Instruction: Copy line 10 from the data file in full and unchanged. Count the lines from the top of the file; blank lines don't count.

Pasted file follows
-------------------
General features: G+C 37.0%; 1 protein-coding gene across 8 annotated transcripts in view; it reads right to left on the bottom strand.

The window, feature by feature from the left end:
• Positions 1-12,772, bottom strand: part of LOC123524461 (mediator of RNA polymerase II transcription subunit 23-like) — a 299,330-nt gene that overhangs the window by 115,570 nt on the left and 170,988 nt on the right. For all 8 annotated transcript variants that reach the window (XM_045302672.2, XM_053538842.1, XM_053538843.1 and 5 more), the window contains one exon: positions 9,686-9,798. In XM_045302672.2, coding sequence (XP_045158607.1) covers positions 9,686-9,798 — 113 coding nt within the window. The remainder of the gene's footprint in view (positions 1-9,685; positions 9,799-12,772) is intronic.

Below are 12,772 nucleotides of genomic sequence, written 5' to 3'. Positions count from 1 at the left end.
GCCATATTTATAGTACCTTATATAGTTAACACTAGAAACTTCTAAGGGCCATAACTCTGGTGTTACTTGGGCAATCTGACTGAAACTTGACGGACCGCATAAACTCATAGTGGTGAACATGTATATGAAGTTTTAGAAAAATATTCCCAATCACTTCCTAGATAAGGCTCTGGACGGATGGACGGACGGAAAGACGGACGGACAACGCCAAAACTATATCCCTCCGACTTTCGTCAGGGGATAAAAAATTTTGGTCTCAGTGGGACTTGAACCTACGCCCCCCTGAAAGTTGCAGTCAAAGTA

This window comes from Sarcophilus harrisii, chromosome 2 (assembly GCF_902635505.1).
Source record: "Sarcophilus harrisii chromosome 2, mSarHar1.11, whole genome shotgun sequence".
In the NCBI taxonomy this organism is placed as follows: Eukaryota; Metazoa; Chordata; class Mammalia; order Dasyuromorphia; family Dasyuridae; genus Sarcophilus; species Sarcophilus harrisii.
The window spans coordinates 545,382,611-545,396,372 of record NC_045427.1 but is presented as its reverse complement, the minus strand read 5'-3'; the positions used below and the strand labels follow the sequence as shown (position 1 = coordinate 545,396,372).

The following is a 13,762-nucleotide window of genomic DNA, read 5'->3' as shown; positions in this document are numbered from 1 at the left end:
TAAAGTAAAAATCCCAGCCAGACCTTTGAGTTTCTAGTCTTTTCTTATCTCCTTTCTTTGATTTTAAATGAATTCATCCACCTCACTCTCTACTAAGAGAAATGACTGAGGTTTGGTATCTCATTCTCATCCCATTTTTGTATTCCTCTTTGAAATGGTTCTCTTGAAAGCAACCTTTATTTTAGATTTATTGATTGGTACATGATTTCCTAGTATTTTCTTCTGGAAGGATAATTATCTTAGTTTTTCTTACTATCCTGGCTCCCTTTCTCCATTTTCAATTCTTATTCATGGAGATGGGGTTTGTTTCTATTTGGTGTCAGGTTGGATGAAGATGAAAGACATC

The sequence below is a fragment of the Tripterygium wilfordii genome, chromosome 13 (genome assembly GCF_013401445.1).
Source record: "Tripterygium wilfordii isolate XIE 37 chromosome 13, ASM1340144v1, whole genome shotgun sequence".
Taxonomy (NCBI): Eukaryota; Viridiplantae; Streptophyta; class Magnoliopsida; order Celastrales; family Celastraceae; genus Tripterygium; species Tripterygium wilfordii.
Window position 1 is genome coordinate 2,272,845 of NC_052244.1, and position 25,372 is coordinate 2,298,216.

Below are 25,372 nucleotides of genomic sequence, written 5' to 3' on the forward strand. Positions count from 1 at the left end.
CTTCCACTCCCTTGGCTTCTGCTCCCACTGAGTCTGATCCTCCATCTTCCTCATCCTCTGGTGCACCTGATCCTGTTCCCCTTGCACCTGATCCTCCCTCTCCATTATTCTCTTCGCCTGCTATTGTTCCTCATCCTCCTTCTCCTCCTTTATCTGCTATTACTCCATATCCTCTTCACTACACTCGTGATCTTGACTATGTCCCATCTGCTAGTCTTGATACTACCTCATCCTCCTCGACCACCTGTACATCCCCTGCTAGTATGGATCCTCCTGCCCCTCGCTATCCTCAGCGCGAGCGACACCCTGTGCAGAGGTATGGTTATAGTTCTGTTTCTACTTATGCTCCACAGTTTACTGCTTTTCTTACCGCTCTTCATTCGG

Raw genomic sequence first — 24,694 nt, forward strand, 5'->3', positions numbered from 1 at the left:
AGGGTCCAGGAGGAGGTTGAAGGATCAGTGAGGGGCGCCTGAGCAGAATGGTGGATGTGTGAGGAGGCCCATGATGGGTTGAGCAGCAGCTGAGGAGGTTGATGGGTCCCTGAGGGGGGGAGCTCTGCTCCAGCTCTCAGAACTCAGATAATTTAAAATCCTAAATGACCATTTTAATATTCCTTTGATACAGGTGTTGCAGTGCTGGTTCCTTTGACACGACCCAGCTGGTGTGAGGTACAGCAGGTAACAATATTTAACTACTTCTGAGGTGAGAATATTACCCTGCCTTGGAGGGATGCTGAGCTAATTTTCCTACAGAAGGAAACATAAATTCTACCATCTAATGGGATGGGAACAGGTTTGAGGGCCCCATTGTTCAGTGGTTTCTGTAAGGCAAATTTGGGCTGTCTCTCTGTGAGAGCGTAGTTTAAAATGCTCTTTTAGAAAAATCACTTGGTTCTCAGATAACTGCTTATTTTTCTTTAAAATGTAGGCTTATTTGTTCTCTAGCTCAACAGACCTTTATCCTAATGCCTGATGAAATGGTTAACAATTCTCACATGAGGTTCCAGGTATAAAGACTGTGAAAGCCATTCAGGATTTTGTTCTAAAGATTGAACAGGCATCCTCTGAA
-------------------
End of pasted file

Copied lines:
The following is a 13,762-nucleotide window of genomic DNA, read 5'->3' as shown; positions in this document are numbered from 1 at the left end: